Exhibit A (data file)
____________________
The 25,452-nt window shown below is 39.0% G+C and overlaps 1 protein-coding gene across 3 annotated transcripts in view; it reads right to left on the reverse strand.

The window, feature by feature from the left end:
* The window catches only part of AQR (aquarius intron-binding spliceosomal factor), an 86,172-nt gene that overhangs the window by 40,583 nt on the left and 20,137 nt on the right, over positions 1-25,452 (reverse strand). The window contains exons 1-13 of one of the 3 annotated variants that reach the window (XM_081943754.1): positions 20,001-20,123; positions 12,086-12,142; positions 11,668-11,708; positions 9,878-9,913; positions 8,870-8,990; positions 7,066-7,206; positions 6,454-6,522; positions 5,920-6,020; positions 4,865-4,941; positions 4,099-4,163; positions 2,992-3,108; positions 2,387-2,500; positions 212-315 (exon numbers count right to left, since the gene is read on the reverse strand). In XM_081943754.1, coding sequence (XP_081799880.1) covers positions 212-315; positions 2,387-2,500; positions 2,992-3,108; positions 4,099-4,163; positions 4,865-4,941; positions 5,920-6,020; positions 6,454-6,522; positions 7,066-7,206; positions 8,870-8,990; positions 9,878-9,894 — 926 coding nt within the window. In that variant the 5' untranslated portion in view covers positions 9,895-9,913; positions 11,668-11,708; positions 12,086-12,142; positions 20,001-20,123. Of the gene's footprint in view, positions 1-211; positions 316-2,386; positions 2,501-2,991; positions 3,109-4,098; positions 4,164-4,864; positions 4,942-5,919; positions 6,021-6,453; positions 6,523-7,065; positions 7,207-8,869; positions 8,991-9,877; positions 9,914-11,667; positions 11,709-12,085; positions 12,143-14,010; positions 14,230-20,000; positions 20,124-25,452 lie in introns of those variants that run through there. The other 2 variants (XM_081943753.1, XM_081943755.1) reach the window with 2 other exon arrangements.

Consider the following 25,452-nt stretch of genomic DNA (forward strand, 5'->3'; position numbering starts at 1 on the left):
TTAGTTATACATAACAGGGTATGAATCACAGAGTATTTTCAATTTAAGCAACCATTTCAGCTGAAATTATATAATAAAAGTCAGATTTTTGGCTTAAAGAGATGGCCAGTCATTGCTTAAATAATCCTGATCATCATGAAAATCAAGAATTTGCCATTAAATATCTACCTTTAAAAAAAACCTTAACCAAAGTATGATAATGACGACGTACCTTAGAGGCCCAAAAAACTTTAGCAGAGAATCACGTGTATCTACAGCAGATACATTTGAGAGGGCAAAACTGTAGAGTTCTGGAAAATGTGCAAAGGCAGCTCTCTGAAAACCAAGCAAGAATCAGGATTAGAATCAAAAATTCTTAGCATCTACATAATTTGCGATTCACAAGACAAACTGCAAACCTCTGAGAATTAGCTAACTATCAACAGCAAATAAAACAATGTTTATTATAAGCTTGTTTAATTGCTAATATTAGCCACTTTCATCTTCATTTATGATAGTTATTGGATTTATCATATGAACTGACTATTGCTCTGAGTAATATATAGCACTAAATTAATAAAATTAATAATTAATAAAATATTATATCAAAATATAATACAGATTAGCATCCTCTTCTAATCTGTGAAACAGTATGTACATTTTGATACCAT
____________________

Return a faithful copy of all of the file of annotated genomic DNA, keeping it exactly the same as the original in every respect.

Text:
The 25,452-nt window shown below is 39.0% G+C and overlaps 1 protein-coding gene across 3 annotated transcripts in view; it reads right to left on the reverse strand.

The window, feature by feature from the left end:
* The window catches only part of AQR (aquarius intron-binding spliceosomal factor), an 86,172-nt gene that overhangs the window by 40,583 nt on the left and 20,137 nt on the right, over positions 1-25,452 (reverse strand). The window contains exons 1-13 of one of the 3 annotated variants that reach the window (XM_081943754.1): positions 20,001-20,123; positions 12,086-12,142; positions 11,668-11,708; positions 9,878-9,913; positions 8,870-8,990; positions 7,066-7,206; positions 6,454-6,522; positions 5,920-6,020; positions 4,865-4,941; positions 4,099-4,163; positions 2,992-3,108; positions 2,387-2,500; positions 212-315 (exon numbers count right to left, since the gene is read on the reverse strand). In XM_081943754.1, coding sequence (XP_081799880.1) covers positions 212-315; positions 2,387-2,500; positions 2,992-3,108; positions 4,099-4,163; positions 4,865-4,941; positions 5,920-6,020; positions 6,454-6,522; positions 7,066-7,206; positions 8,870-8,990; positions 9,878-9,894 — 926 coding nt within the window. In that variant the 5' untranslated portion in view covers positions 9,895-9,913; positions 11,668-11,708; positions 12,086-12,142; positions 20,001-20,123. Of the gene's footprint in view, positions 1-211; positions 316-2,386; positions 2,501-2,991; positions 3,109-4,098; positions 4,164-4,864; positions 4,942-5,919; positions 6,021-6,453; positions 6,523-7,065; positions 7,207-8,869; positions 8,991-9,877; positions 9,914-11,667; positions 11,709-12,085; positions 12,143-14,010; positions 14,230-20,000; positions 20,124-25,452 lie in introns of those variants that run through there. The other 2 variants (XM_081943753.1, XM_081943755.1) reach the window with 2 other exon arrangements.

Consider the following 25,452-nt stretch of genomic DNA (forward strand, 5'->3'; position numbering starts at 1 on the left):
TTAGTTATACATAACAGGGTATGAATCACAGAGTATTTTCAATTTAAGCAACCATTTCAGCTGAAATTATATAATAAAAGTCAGATTTTTGGCTTAAAGAGATGGCCAGTCATTGCTTAAATAATCCTGATCATCATGAAAATCAAGAATTTGCCATTAAATATCTACCTTTAAAAAAAACCTTAACCAAAGTATGATAATGACGACGTACCTTAGAGGCCCAAAAAACTTTAGCAGAGAATCACGTGTATCTACAGCAGATACATTTGAGAGGGCAAAACTGTAGAGTTCTGGAAAATGTGCAAAGGCAGCTCTCTGAAAACCAAGCAAGAATCAGGATTAGAATCAAAAATTCTTAGCATCTACATAATTTGCGATTCACAAGACAAACTGCAAACCTCTGAGAATTAGCTAACTATCAACAGCAAATAAAACAATGTTTATTATAAGCTTGTTTAATTGCTAATATTAGCCACTTTCATCTTCATTTATGATAGTTATTGGATTTATCATATGAACTGACTATTGCTCTGAGTAATATATAGCACTAAATTAATAAAATTAATAATTAATAAAATATTATATCAAAATATAATACAGATTAGCATCCTCTTCTAATCTGTGAAACAGTATGTACATTTTGATACCAT